Now a lean sensei walks by and asks:

How’s thing flowing here? Everything alright.

I would answer something like:

Yes sure. The rate of cupboards and doors is just about right now. It’s been the same, 20, for ca 4 months and we are all very comfortable with ..

At this point the sensei would friendly but firmly interrupt me and say:

That’s nice and all but we are striving for a one piece flow. That’s our true north. Let’s try a WIP limit of 12 instead.

And of course I would be like:

But, but … that means that I need to streamline the way cupboards comes to me. In turn that mean the we need a smaller stock of material, and then the door guys will have to be more agile and fast ….

Aaaaah - I see what you did there, sensei. Thank you.

No problems is very bad in a factory that strives for constant improvements. If there are no problems they will look for ways to … “provoke” problems. One such tool is the WIP limit, as the silly story above shows.


A very natural question is of course:

That’s nice and all but what should OUR WIP limit be then?

To which my consultant answer is

It depends

I cannot tell you. Neither should you want me too. It’s a tool to help your work in your context with your team to flow faster and smoother. It would be very arrogant for me (or any outsider) to think that I could suggest improvements to your process before I know about it.

However … there are a few guide-lines that I think can help you.

Stop starting - start finishing

First adopt the slogan from Kanban In Action (and other places) in your team:

Stop starting - start finishing

I mean; agree on the following:

In this team we prefer to finish stuff rather than to start new things. If we can, we help each other to finish things over making sure that I’m being busy working on new things.

Lower is better

Also, we should strive for a lower WIP limit, rather than a higher. With fewer items in process each item will flow faster.

That said, there might be times when our process will hold many items for different reasons (long waiting times, many people involved etc) - but our efforts should always be to lower the number of items.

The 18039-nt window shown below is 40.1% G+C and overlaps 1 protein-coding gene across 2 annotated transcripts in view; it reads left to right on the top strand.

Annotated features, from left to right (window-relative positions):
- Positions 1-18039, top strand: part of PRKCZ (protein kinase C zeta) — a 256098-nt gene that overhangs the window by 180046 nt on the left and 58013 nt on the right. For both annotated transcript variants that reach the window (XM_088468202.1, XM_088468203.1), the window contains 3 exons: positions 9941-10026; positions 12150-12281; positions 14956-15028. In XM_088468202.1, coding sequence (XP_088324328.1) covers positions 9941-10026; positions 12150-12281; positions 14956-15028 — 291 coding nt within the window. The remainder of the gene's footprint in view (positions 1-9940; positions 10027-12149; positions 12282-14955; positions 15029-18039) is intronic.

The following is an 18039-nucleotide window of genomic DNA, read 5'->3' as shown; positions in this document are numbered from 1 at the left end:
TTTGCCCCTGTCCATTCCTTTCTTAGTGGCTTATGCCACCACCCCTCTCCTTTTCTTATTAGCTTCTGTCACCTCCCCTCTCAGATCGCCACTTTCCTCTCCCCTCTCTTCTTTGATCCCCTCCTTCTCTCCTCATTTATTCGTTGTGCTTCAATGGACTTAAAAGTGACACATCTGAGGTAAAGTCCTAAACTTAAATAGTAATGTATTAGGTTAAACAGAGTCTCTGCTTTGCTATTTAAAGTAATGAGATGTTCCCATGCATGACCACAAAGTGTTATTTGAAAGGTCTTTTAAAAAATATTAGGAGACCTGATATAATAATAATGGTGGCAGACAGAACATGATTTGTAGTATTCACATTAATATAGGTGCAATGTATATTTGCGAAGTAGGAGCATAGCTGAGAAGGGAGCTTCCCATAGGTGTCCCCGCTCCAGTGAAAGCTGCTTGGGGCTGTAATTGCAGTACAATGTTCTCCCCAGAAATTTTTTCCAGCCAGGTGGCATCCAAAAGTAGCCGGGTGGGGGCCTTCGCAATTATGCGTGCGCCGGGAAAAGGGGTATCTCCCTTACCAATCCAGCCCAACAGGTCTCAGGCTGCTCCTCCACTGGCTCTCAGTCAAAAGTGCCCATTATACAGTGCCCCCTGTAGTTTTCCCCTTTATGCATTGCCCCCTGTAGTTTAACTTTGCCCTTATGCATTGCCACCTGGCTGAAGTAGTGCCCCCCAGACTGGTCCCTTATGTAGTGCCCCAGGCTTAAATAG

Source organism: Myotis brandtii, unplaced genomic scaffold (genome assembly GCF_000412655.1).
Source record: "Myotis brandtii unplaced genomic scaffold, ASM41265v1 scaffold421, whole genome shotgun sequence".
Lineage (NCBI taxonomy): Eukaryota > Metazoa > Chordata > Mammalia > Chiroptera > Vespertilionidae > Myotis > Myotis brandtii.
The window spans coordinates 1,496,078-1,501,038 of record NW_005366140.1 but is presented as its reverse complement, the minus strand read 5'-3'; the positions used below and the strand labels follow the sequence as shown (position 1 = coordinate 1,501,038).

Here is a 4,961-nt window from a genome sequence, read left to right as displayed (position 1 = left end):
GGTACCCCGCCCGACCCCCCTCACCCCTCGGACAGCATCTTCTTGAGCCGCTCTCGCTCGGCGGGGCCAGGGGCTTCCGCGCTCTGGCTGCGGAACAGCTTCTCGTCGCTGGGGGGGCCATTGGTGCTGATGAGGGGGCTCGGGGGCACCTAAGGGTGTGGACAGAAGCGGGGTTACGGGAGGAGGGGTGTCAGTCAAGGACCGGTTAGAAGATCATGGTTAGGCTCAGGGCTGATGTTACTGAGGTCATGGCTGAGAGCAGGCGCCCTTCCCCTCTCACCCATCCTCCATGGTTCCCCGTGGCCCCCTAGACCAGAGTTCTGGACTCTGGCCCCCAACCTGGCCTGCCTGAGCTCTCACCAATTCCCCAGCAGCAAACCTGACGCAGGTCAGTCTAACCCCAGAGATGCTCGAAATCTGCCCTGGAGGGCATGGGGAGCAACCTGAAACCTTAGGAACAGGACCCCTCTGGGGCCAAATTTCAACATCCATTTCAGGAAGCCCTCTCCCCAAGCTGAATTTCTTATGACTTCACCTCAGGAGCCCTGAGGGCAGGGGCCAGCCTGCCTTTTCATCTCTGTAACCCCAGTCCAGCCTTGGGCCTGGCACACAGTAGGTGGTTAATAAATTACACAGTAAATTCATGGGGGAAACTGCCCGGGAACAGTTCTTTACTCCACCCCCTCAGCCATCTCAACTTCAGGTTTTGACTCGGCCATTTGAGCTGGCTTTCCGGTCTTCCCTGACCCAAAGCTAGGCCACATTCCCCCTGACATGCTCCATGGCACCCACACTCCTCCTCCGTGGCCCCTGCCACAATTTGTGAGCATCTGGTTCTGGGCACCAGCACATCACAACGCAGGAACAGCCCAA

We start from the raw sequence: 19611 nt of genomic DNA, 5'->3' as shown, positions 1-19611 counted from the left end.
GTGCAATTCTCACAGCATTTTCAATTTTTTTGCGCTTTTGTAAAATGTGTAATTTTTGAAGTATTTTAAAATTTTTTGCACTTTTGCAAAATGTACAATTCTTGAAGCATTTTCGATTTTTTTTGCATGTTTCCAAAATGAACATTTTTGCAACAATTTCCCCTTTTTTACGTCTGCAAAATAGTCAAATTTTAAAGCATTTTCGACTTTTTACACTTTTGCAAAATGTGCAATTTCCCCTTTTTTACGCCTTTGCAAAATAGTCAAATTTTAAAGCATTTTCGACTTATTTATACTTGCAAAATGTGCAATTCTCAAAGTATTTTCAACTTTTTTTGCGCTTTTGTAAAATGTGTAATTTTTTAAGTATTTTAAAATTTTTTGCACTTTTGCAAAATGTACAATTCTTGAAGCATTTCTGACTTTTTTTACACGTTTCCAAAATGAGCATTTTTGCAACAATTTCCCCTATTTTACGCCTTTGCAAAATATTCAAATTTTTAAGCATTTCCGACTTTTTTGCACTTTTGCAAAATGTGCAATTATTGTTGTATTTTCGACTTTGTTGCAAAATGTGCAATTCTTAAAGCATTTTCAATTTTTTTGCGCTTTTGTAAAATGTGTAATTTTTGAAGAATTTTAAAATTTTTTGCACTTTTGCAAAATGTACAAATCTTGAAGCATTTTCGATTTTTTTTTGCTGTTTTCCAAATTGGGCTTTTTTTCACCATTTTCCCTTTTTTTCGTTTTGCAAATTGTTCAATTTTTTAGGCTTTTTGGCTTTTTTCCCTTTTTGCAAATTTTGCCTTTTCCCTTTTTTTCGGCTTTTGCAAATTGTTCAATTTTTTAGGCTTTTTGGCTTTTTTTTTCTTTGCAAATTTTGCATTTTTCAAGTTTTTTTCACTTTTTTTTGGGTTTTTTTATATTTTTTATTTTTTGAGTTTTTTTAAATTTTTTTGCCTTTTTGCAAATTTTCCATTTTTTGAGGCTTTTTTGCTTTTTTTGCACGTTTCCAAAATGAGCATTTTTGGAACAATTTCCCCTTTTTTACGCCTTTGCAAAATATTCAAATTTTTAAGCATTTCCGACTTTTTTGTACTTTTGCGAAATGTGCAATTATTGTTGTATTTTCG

There’s easy way to see if our WIP limit is too high or too low:

If the WIP limit is too high - work will be idle. Here you will see items on the board that is not being worked on for a number of days, because we are doing other things, also on the board.

If the WIP limit is too low - workers will be idle. This will be indicated by people going “I don’t know what I’m going to do after this”. Not that this state is not necessary something bad, but rather an opportunity to collaborate and help each other flow work faster. Remember that our work is problem solving that often is assisted by engaging more brains.

The experimental approach

If you really don’t know what to pick as your WIP limit I’ve found this approach, suggested by Dr Don Reinertsen very helpful

  1. Count the number of items on your board right now, your current WIP, for example 6 items.
  2. Double that number (i.e. 12 items) and make that your WIP limit. Write it across the columns of your board. This is now your new WIP limit.
  3. Make a commitment in the team to lower the WIP limit with 20% (or something reasonable) every week, on Mondays for example
  4. Continue this until you reach a point where you cannot follow the WIP limit anymore. For example WIP = 4 items. This might be a situation where you are all waiting for others, or people have “nothing to do” etc.
  5. Now back WIP off a little bit, maybe to WIP = 5 items and start to try to resolve the things that are hindering you from lowering the WIP limit further
  6. Once that is done - try to lower the WIP a bit again and see if it works better

I like this approach because it shows clearly about the real use of the WIP limit, as a tool that triggers improvements rather than a hard fast rule that we need to obey.


Kanban is about three simple principles at its core:

  • Visualize - aka have a board with your work visualized
  • Limit work in process - make some kind of work in process limit
  • Help work to flow - manage, prioritise and make other decisions to help work to flow over the board (through the process) faster and smoother

Without a WIP limit on the board there’s nothing constraining us from taking on new work, nothing asking questions about priority and nothing pushing us from finishing the things we are doing.

Without a WIP limit on our board - it’s not a kanban board. Make it one by introducing some kind of limit. It will help you. I promise.

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Published by Marcus Hammarberg on Last updated